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Behind the scenes: Translation FAQs

After recent networking events and a secondary school careers fair, I have come to the realisation that not everybody eats, sleeps and dreams about the intricacies of translation (shocked and appalled). The world is made up of experts; in scuba diving, croquet, veterinary science – you name it. And yet, we can’t be experts in everything. For instance, we’re experts in transcreation, but we know nothing about glass blowing. That’s why we’ve put together this quick ‘translation 101’ guide to help bring everyone that tiny step closer to translation expertise. We’re generous like that.

One good thing about being an expert is that you know all about misconceptions and can prepare and refine the perfect elevator pitch. So, without further ado, ladies and gentlemen, your top five translation FAQs:

1. ‘What’s the difference between a translator and someone who was born bilingual?’

This is one of our personal favourites and one of our most poetic answers is never far behind: ‘Being bilingual doesn’t qualify you as a translator in the same way having two hands doesn’t make you a concert pianist’. Simply understanding a language does not mean you can translate it into another. Being a translator means being a writer, an editor and your own worst critic. It’s the art of taking the meaning behind the building blocks of a sentence and crafting something beautiful. It is also a science that requires mastery, just like any other field of expertise.

When a French person goes to a café...

2. ‘Surely you just look words up in the dictionary?’

We wish it were that simple. While translation can often mean replacing one word with another, it is often all about the elusive context. Ask a translator ‘How do you say [XXX] in French?’ and their first response will be (more often than not) ‘What’s the context?’

The intricacies of a commonly used word

There are many different ways to translate individual words. How about ‘Hammer’? Is it a noun (tool)? Is it a verb (to hammer something home)? Is it American actor ‘Armie Hammer’? We just cannot tell without context. Thanks to the complexity of language, there are many different ways to translate any given sentence. And no two translators will give you the exact same result.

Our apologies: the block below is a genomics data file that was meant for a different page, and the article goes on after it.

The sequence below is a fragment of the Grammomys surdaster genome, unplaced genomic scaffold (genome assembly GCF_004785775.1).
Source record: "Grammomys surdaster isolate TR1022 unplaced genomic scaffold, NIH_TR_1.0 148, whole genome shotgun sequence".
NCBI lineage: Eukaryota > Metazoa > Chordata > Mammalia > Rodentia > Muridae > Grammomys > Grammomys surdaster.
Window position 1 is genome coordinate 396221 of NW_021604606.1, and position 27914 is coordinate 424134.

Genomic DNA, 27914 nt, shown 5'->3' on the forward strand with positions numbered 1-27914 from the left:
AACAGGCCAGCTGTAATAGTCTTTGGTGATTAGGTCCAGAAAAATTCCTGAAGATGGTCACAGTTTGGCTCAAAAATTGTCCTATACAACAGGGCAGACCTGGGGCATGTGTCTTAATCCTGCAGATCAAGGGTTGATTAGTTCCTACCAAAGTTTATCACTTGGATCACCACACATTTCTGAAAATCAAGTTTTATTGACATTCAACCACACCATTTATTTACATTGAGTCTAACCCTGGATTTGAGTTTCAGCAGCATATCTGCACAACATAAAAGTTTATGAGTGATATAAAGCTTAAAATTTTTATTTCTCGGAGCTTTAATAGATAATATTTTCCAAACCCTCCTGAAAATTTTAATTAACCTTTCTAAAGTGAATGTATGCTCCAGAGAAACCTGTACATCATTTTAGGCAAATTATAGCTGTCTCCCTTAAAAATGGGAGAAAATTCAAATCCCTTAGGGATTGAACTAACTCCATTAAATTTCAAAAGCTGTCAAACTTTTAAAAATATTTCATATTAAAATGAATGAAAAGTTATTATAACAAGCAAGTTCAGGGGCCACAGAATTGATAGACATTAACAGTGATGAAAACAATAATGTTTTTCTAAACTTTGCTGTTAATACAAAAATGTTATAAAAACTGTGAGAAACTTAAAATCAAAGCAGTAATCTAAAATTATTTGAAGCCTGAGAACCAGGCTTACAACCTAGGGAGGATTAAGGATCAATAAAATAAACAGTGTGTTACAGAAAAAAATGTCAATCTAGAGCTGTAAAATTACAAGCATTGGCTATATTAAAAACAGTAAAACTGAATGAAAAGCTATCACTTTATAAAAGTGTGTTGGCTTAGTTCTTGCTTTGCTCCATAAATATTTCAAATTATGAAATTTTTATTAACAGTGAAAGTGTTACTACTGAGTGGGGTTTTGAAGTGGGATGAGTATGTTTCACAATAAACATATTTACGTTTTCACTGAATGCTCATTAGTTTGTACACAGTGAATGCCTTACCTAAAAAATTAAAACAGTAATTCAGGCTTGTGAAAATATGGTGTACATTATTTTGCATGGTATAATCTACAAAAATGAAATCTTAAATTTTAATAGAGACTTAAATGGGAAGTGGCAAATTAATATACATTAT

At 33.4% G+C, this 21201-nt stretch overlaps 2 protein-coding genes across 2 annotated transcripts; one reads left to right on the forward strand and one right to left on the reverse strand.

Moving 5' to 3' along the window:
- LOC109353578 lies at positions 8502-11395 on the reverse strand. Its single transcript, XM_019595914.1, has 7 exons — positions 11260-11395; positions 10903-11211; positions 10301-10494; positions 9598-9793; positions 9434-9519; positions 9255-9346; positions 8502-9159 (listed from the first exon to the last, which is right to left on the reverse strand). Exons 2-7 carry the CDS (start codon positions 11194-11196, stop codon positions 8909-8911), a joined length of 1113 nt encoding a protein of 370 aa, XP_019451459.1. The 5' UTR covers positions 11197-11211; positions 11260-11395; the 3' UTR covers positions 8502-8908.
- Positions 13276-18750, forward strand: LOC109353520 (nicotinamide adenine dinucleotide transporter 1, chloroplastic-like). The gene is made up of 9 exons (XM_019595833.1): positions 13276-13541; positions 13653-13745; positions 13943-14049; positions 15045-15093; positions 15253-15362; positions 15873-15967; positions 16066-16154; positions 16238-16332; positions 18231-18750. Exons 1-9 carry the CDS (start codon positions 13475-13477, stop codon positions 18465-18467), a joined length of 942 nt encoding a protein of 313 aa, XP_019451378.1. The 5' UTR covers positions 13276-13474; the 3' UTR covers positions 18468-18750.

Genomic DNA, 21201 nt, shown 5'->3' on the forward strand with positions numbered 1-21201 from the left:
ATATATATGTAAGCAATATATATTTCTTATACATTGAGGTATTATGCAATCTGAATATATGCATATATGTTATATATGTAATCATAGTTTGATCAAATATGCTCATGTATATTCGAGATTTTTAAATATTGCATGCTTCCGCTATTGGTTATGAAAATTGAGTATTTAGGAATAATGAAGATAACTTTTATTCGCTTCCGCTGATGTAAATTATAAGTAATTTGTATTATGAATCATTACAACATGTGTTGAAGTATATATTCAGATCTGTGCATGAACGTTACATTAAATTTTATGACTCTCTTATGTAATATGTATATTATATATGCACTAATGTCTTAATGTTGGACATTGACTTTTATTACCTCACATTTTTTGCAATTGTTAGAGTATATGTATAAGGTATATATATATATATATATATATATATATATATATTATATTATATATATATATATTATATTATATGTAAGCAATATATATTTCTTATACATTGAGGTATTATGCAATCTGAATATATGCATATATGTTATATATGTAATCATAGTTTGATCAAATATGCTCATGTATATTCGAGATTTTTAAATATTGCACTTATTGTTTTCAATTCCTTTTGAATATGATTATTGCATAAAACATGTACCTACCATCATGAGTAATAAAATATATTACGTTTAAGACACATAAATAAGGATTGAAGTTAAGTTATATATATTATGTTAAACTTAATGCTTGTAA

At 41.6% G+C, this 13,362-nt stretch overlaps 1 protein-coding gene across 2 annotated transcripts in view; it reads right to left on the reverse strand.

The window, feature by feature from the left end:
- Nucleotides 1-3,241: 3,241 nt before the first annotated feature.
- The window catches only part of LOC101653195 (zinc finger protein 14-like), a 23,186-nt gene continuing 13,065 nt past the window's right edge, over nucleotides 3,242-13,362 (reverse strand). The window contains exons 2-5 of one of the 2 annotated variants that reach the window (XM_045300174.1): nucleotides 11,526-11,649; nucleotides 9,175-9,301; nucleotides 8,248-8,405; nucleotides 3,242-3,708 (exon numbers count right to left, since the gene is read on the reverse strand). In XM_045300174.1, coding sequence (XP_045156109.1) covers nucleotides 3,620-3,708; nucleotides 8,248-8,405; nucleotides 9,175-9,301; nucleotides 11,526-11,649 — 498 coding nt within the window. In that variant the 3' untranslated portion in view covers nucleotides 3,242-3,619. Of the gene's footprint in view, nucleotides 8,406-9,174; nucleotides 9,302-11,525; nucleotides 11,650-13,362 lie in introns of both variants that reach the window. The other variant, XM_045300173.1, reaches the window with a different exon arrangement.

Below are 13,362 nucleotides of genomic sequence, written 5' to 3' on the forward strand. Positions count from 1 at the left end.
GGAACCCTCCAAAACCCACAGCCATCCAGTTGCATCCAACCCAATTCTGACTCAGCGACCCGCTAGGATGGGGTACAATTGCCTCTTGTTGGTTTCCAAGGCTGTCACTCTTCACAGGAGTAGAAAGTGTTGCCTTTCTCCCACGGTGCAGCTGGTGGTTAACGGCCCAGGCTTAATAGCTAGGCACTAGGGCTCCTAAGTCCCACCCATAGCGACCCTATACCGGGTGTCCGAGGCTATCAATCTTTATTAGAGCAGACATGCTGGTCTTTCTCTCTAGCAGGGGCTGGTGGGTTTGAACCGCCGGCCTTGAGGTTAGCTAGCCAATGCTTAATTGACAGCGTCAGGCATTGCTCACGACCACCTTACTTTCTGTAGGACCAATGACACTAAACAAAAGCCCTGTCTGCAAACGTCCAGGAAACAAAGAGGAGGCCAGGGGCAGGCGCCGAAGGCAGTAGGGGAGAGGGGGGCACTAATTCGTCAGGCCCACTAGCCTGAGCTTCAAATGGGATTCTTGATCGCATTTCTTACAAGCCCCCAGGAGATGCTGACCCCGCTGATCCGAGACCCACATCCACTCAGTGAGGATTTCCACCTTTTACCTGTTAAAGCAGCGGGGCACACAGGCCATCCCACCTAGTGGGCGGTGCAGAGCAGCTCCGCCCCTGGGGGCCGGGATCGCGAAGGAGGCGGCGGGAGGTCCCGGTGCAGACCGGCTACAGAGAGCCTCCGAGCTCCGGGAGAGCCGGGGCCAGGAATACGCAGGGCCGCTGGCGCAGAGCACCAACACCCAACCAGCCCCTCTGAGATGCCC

Nuts about languages

3. True or false: ‘Translation is a two-way street’?

The best translators are the ones you don’t see, because a work reads as if it were written in the target language in the first place. That’s why you should always translate into your mother tongue. Can you guarantee a text reads well in a language that isn’t your own? We’d go with no. Native speakers are the only people capable of making that decision. If you can’t guarantee perfection, why risk it?

4. ‘Do you do spoken translation?’

‘Spoken translation’ has its own term: interpreting. Translation is written. They are two very different jobs requiring very different skills. There’s no time for fine-tuning in interpreting; it’s about quick, effective, communication. Translation is much more of a process with various players (translator, reviser, proofreader) making sure the end product is flawless.

5. ‘Why bother when we have Google Translate?’

Last but not least, we touched on machine translation in a previous post. So, I’ll let Kerstin do the talking. But, to sum up, the answer is simple: machines can certainly speed up the process (if used properly), but if you value poetic licence, quality and creativity, keep it real.

A Google Translate Fail


By Amy Reid, WIT Account Manager


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